Health and Social Care Bill

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Mr. Hammond: I should like to return to the Minister's explanation to the Committee of the Government's reticence on the issue of NICE and beta interferon. Will he tell the Committee whether it is expected that the Government will be in a position to talk about the issue before the general election, or does he expect that they will only be in such a position after the general election?

Mr. Denham: The general election could be in May 2002. NICE has said that it wishes to reach a conclusion by this summer, so we may well be in a position to discuss that conclusion before the general election.

Mr. Swayne: I think that I might reassure my hon. Friend that this Government certainly will not have an opportunity to discuss those issues after the general election—that is for sure. The Minister's logic for excluding special health authorities has not been persuasive, but that is not a matter that we wish to pursue now, and I beg to ask leave to withdraw the amendment.

Amendment, by leave, withdrawn.

Mr. Swayne: I beg to move amendment No. 247, in page 7, line 41, at end insert—

    `(2A) It is the duty of every body to which this section applies to publish annually (in such manner as it reasonably believes appropriate) a report on the arrangements it has made to discharge its duties under subsection (1) above'.

The Chairman: With this it will be convenient to take amendment No. 80, in page 8, line 8, at end add—

    `( ) Every body to which this section applies shall include in their annual report details of the arrangements maintained in that year for obtaining the views of patients, carers and the wider community.'.

5.39 pm

Sitting suspended for a Division in the House.

[GW1]I think all this procedure is right - log's a bit confused and so am I.[TMB2]Unable to find a note on this.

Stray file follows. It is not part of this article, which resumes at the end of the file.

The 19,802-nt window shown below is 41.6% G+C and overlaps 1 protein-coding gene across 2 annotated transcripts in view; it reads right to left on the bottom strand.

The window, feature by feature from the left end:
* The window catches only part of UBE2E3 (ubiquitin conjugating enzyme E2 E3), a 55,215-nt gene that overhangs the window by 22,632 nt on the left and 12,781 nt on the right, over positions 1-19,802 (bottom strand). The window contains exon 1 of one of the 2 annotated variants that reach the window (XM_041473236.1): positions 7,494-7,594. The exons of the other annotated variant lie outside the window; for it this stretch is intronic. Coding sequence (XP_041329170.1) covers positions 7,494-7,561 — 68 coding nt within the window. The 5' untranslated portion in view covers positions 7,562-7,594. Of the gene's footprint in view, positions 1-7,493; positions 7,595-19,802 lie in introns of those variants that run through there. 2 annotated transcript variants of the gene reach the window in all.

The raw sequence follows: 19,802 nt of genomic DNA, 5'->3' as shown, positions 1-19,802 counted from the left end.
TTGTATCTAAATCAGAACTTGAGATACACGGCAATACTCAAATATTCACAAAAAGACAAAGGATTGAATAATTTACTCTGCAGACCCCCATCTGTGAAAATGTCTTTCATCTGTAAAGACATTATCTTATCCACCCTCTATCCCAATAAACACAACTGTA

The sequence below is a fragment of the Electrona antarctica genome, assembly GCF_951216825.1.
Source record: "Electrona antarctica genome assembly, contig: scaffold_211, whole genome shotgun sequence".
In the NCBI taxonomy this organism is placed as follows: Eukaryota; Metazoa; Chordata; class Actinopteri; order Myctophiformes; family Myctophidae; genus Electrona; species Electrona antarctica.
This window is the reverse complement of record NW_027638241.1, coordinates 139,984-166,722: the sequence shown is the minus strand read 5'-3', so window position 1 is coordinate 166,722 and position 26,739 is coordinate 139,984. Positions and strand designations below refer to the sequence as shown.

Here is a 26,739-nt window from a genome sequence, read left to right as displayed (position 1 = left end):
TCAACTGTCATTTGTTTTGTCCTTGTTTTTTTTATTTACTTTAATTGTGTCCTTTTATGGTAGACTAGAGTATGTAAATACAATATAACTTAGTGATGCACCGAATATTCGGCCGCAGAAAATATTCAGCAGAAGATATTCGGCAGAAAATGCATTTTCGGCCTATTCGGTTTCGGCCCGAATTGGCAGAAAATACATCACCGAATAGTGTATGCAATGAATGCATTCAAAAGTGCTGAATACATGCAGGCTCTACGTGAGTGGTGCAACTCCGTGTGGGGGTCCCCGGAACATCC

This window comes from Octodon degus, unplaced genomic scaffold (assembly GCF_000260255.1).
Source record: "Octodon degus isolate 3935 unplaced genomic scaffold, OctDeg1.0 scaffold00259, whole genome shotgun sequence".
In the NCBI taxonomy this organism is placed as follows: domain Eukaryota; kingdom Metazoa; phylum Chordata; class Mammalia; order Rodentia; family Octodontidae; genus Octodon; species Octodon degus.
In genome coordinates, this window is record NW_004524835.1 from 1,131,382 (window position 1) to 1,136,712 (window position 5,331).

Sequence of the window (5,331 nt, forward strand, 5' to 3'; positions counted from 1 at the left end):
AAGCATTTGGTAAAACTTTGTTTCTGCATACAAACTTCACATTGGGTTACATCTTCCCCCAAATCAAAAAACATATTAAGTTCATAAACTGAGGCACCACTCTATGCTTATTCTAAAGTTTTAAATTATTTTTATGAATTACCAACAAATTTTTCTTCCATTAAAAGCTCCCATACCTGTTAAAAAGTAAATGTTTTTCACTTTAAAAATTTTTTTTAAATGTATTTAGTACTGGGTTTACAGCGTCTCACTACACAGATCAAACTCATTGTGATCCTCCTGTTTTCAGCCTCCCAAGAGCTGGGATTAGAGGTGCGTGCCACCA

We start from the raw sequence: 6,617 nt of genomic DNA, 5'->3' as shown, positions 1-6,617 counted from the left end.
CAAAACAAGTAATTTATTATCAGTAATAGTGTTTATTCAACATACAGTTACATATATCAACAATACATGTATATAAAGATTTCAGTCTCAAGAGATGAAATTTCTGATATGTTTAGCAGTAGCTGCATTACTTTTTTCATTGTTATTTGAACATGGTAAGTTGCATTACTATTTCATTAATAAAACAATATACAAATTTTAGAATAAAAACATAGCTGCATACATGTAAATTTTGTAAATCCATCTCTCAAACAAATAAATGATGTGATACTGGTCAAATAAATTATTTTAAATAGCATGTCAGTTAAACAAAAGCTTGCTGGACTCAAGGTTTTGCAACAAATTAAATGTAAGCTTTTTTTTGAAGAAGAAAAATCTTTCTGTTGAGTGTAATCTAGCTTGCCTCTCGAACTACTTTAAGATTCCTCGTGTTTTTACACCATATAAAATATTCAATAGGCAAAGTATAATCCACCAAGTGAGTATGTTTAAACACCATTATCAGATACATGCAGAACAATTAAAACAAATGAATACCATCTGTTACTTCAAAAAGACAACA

5.55 pm

On resuming—

Mr. Swayne: As I no doubt would have got round to saying, had you not interrupted me at such an opportune moment, Sir. David, amendment No. 247 places a duty on those bodies specified in clause 9 to produce an annual report to demonstrate how they have informed and consulted on the planning of the services that they make available, the development and consideration of proposals for any changes that they may have and any decisions that they have taken. It begs the question that if there is no annual report in which those bodies are required to demonstrate how they have met those provisions and consulted in that way, how else are they to be scrutinised, given the statutory responsibilities that are placed on them in the clause. I should be interested to hear how the Minister is planning to ensure that those functions are carried out. We believe that the best way would be to do it in an annual report and that that annual report should be available publicly for scrutiny. Not only will that be an effective tool for ensuring that the functions have been carried out, but we believe that it will be a powerful engine for generating best practice within the NHS by comparison between the different bodies concerned. We will be able to use those annual reports as an effective tool for measuring one against the other and generating a levelling-up across the board.